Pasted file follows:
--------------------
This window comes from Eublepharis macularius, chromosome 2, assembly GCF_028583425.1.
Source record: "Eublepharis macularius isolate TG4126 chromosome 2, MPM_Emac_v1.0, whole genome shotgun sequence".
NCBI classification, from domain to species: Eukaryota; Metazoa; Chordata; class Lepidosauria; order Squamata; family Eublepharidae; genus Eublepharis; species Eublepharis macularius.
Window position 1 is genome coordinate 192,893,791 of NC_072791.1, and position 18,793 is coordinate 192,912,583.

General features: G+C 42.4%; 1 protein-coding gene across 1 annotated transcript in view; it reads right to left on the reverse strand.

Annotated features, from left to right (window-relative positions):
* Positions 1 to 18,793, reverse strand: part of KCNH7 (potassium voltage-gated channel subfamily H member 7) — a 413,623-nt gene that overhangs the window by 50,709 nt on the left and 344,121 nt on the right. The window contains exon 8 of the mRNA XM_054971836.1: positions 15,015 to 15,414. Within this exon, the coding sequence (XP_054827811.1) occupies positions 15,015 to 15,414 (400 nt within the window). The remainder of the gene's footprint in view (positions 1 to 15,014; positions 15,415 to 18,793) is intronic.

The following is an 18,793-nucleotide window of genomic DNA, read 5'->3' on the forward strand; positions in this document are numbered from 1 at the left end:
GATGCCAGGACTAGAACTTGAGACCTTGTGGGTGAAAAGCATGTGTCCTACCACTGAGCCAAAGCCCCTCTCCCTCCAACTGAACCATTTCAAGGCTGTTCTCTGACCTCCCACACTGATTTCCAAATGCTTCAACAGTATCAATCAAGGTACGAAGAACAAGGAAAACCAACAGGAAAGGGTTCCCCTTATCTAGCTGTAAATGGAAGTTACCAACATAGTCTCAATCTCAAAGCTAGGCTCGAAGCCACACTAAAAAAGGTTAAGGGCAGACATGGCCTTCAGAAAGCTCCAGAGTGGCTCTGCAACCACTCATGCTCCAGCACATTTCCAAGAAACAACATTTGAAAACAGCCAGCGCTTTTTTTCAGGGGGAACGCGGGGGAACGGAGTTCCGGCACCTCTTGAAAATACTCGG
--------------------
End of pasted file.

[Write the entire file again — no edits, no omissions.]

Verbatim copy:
This window comes from Eublepharis macularius, chromosome 2, assembly GCF_028583425.1.
Source record: "Eublepharis macularius isolate TG4126 chromosome 2, MPM_Emac_v1.0, whole genome shotgun sequence".
NCBI classification, from domain to species: Eukaryota; Metazoa; Chordata; class Lepidosauria; order Squamata; family Eublepharidae; genus Eublepharis; species Eublepharis macularius.
Window position 1 is genome coordinate 192,893,791 of NC_072791.1, and position 18,793 is coordinate 192,912,583.

General features: G+C 42.4%; 1 protein-coding gene across 1 annotated transcript in view; it reads right to left on the reverse strand.

Annotated features, from left to right (window-relative positions):
* Positions 1 to 18,793, reverse strand: part of KCNH7 (potassium voltage-gated channel subfamily H member 7) — a 413,623-nt gene that overhangs the window by 50,709 nt on the left and 344,121 nt on the right. The window contains exon 8 of the mRNA XM_054971836.1: positions 15,015 to 15,414. Within this exon, the coding sequence (XP_054827811.1) occupies positions 15,015 to 15,414 (400 nt within the window). The remainder of the gene's footprint in view (positions 1 to 15,014; positions 15,415 to 18,793) is intronic.

The following is an 18,793-nucleotide window of genomic DNA, read 5'->3' on the forward strand; positions in this document are numbered from 1 at the left end:
GATGCCAGGACTAGAACTTGAGACCTTGTGGGTGAAAAGCATGTGTCCTACCACTGAGCCAAAGCCCCTCTCCCTCCAACTGAACCATTTCAAGGCTGTTCTCTGACCTCCCACACTGATTTCCAAATGCTTCAACAGTATCAATCAAGGTACGAAGAACAAGGAAAACCAACAGGAAAGGGTTCCCCTTATCTAGCTGTAAATGGAAGTTACCAACATAGTCTCAATCTCAAAGCTAGGCTCGAAGCCACACTAAAAAAGGTTAAGGGCAGACATGGCCTTCAGAAAGCTCCAGAGTGGCTCTGCAACCACTCATGCTCCAGCACATTTCCAAGAAACAACATTTGAAAACAGCCAGCGCTTTTTTTCAGGGGGAACGCGGGGGAACGGAGTTCCGGCACCTCTTGAAAATACTCGG